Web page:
Sports Authority said to be at 'high' risk of default

sports authority

Sports Authority is the latest retailer to find itself at risk of running out of cash.

Credit rating analyst Moody's has cut its rating on Sports Authority's debt deeper into junk bond status and warned the chain could be less than a year away from defaulting on a $300 million loan.

"At these operating levels, Sports Authority's capital structure is unsustainable over the longer term, and the risk of a default ... is high," wrote analyst Michael Zuccaro in the note.

Sports Authority has more than 450 stores in 41 states. It is facing increased competition from Dick's Sporting Goods (DKS), which had about 600 stores as of its late last year, after opening nearly 50 in the last year.

Sports Authority is owned by investment firm Leonard Green & Partners, which took it private in 2006. The firm was not immediately available for comment early Friday.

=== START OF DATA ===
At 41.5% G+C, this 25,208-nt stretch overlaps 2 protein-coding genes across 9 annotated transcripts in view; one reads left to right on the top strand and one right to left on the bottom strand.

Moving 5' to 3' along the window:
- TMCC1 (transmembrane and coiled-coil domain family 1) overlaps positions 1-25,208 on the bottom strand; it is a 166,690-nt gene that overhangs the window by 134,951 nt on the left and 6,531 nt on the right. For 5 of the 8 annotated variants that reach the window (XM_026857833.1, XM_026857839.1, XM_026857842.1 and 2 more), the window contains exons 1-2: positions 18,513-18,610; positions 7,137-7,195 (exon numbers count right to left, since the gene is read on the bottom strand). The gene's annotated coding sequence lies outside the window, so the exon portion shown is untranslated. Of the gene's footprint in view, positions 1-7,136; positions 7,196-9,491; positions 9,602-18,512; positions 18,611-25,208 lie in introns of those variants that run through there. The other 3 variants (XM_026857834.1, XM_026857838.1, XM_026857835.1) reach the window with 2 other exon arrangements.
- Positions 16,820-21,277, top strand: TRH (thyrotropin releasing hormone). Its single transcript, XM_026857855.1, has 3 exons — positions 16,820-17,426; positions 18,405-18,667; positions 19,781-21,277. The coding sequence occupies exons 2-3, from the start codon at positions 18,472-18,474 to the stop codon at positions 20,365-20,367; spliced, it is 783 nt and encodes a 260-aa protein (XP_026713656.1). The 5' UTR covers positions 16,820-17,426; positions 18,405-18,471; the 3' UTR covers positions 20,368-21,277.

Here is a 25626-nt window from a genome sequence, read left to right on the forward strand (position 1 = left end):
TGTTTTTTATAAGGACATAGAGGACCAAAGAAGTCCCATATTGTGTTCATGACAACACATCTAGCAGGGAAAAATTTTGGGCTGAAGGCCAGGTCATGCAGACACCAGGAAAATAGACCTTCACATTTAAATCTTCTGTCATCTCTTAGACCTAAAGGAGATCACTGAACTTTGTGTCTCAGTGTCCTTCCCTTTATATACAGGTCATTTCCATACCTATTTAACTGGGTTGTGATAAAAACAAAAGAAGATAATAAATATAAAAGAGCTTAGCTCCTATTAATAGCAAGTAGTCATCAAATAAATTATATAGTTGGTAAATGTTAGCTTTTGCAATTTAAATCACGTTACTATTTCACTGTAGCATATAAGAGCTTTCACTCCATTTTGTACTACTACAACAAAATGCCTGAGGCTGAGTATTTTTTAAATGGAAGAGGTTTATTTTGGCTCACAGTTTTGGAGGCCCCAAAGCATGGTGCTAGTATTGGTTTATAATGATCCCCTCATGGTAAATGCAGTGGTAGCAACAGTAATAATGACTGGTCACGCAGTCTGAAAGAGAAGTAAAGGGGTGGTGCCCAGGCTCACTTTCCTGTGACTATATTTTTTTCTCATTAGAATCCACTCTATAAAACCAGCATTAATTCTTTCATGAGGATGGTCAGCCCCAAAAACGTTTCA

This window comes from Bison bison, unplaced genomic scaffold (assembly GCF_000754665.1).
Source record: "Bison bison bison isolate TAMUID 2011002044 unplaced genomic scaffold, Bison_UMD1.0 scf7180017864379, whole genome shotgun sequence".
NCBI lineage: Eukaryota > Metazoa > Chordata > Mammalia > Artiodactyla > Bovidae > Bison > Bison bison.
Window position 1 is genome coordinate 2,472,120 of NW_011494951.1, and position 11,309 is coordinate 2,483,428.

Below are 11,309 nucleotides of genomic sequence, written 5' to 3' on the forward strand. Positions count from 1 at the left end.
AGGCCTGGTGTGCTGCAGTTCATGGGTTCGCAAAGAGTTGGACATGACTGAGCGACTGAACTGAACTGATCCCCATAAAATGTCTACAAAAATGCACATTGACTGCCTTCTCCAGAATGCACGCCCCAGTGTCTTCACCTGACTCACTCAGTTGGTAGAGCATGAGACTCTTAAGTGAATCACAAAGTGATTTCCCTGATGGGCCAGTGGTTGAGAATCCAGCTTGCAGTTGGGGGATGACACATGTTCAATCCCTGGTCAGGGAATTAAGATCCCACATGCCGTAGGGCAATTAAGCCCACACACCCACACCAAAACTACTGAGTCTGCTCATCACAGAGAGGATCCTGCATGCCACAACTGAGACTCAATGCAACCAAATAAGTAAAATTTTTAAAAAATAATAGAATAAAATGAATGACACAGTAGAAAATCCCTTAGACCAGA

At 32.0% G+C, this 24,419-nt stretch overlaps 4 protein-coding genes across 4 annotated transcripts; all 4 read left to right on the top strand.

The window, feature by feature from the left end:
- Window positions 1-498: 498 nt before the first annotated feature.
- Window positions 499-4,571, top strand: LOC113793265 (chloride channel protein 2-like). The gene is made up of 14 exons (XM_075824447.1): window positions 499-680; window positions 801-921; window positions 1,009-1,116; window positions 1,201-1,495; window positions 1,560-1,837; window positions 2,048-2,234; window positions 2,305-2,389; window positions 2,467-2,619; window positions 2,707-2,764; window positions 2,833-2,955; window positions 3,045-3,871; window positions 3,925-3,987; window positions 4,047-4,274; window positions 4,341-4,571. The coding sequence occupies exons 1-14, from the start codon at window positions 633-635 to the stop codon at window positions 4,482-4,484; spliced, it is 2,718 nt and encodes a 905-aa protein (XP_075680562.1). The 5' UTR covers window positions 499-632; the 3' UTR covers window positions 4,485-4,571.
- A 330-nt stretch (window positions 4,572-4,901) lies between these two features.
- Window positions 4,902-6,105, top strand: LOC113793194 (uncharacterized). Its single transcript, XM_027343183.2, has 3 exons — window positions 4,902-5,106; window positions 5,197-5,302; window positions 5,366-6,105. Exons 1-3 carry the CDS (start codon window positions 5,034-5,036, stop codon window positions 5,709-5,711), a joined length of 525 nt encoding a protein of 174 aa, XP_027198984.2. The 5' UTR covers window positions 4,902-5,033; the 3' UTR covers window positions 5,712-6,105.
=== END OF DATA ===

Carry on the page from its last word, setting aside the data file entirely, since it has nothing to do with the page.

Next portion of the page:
Related: Amazon opens its first store

But beyond competition from Dick's, Sports Authority is facing the problem of other brick-and-mortar stores struggling to keep up with online retailers such as Amazon (AMZN).

RadioShack (RSHCQ), which had nearly 5,000 stores, filed for bankruptcy earlier this month and plans to close about half of them and share most of its remaining stores with wireless provider Sprint (S).

Two teen retailers, Wet Seal (WTSLQ) and Delia (DLIAQ), also have filed for bankruptcy since December, with Delia announcing plans to shut down operations.

Other retailers, including Sears Holdings (SHLD), operator of both the Sears and Kmart brands, are known to be facing their own cash crunch amid falling sales.

Investing

CNNMoney Sponsors